Subject To Real Estate Transactions
Subject To Real Estate Transactions Guide
“Subject to”, also known as “Sub To” or “Sub-To,” is a real estate transaction structure that is growing quickly in popularity throughout Oklahoma and across the country. The sub-to deal offers both buyers and sellers unique opportunities to streamline a transaction by bypassing traditional financing options; however, there are a lot of complexities to these transactions and it is crucial for all sides to be well-informed (or well-represented) to ensure a successful and secure arrangement.
What is a subject-to real estate transaction?
What it is: a buyer takes ownership of a property subject to the existing mortgage. This means the seller’s mortgage stays in place, which is completely different from the standard residential purchase and sale process where the sale proceeds which are paid by the buyer are used by the seller to first pay off the existing mortgage before paying themselves. Under a sub-to, the buyer assumes contractual responsibility (only between seller and buyer) for making seller’s mortgage payments.
What it is not: assumption of existing mortgage loan where the lender approves of a buyer taking over the seller’s mortgage terms, and buyer is formally and expressly substituted for the seller in the loan documents.
Why are subject-to deals growing in popularity?
This is a direct result of multiple market factors including historically low mortgage loan rates (such as the lowest recorded rate in January 2021 being 2.65% for a thirty-year fixed rate mortgage), followed by multiple successive rate hikes resulting in the doubling of rates (almost 7% in November 2022). Because the rates are substantially higher for new loans, buyers and real estate investors are looking to alternative deal structures which can help with lowering all-in costs for obtaining new properties.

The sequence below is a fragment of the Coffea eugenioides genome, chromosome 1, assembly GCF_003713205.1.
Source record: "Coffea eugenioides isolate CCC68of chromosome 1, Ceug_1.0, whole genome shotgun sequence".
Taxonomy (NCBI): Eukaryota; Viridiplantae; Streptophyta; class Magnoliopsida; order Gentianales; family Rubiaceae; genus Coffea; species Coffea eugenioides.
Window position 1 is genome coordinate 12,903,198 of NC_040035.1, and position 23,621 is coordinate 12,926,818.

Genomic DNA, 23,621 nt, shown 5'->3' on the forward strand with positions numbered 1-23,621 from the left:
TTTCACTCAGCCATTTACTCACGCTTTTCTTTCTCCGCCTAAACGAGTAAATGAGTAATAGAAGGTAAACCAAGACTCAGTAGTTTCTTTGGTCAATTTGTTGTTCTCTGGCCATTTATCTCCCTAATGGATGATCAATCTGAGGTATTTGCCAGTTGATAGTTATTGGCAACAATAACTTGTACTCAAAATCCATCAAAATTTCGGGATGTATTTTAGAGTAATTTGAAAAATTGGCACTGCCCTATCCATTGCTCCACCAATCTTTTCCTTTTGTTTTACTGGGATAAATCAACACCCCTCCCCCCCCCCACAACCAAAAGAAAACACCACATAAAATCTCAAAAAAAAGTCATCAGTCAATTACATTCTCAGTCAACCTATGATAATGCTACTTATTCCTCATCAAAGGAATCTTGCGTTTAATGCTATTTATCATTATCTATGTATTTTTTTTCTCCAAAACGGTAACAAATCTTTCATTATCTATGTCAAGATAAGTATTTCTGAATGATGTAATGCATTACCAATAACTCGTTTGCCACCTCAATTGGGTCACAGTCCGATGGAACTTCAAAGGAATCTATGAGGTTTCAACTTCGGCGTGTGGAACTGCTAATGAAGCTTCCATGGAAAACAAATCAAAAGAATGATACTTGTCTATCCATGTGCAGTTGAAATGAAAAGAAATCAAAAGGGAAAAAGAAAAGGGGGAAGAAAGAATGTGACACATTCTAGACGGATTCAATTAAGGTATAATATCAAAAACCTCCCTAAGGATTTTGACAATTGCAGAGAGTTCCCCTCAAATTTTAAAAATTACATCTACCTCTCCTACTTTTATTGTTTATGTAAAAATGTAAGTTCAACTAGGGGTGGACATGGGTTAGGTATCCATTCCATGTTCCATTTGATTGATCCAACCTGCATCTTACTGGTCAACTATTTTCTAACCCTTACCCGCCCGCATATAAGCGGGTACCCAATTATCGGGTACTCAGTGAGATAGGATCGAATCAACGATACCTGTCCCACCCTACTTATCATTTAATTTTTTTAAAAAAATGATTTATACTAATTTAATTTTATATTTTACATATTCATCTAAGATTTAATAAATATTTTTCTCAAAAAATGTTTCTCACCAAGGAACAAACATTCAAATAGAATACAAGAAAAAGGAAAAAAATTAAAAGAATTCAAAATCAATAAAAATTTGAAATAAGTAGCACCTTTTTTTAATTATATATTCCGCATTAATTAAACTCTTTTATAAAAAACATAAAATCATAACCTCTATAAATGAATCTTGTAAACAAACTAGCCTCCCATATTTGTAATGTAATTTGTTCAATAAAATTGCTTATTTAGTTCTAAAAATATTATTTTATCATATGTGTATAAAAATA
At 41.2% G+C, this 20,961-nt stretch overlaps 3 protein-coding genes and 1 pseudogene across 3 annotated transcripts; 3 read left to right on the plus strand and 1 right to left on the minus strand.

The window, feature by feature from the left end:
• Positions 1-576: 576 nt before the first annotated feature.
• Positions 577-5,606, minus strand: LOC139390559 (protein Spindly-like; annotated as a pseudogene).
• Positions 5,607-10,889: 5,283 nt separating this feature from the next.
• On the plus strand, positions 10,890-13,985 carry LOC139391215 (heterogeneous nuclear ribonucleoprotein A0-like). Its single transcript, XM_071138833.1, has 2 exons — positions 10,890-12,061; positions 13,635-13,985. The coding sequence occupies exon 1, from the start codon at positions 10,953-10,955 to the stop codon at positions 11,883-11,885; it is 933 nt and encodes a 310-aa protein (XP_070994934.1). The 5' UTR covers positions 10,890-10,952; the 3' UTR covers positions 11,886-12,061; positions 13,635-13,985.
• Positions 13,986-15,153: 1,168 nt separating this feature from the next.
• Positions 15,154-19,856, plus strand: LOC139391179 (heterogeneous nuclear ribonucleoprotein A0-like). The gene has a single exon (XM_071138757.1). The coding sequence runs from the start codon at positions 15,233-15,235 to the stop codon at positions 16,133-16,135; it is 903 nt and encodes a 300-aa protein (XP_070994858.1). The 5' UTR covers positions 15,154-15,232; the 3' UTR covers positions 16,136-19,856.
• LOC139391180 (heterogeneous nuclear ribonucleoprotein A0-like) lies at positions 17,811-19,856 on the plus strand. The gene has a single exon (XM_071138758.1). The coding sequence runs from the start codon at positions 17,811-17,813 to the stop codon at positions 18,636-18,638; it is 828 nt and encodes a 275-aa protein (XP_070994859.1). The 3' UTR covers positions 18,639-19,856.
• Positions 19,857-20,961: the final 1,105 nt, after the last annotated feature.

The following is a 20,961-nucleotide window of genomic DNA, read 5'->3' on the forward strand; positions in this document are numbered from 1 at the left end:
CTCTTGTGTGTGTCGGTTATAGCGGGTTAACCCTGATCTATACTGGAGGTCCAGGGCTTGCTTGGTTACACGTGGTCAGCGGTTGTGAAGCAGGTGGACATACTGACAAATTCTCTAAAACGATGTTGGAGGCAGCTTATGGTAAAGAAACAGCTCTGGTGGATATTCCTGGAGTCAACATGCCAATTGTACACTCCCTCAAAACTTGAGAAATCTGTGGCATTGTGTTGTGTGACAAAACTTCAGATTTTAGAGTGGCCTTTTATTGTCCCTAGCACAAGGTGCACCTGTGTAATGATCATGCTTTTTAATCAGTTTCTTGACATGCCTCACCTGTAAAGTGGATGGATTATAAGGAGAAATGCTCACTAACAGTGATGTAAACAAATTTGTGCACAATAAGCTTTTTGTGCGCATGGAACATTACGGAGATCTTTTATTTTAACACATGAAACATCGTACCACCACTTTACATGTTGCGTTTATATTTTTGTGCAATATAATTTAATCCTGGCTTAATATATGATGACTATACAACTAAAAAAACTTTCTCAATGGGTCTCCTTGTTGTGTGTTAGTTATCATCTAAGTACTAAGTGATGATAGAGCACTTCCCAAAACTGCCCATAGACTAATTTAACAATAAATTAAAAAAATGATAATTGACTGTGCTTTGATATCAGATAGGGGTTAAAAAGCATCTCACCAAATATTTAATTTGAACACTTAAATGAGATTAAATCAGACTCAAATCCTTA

This structure allows the seller to quickly get out of the responsibility to pay their mortgage, while allowing the buyer to avoid the hassle of having to be approved for a conventional loan in order to obtain ownership of a property. If the sub-to buyer makes the mortgage payments as planned, the seller may even positively benefit from increased credit history and performance; however, if the buyer defaults, the seller is put in a position with substantial risk and legal liability.
Sub-To Risks to Buyer
- Limited access to inspect the physical property condition (remember that the RPCDA still applies)
- Legal/paperwork due diligence is more important than in a standard transaction – some title companies even refuse to close sub-to transactions because of this risk (the title company has actual knowledge of a conflicting claim to ownership/possession of the property, so they may struggle to issue title insurance policies to buyers)
- Inheriting the existing/continuing mortgage and promissory note terms (this includes the due-on-sale clause, also known as acceleration)
- Ensuring proper transfer of property title – a very limited deed known as a quit claim deed is often used in these transactions, which does not provide any guarantees or warranties to the buyer (may intentionally create a cloud on the record title)
- Intentionally jumping in the back of the line behind the lender and the seller
- Ensuring the seller actually leaves the property – eviction (known in Oklahoma as “forcible entry and detainer” or “FED”) can be very difficult in these transactions
- Not ensuring enough margin – these properties are almost exclusively used as rental units after the sub-to closing, so if the due-on-sale clause is triggered by the lender, the deal may not “pencil” at a higher rate when the seller has to find a new purchase money mortgage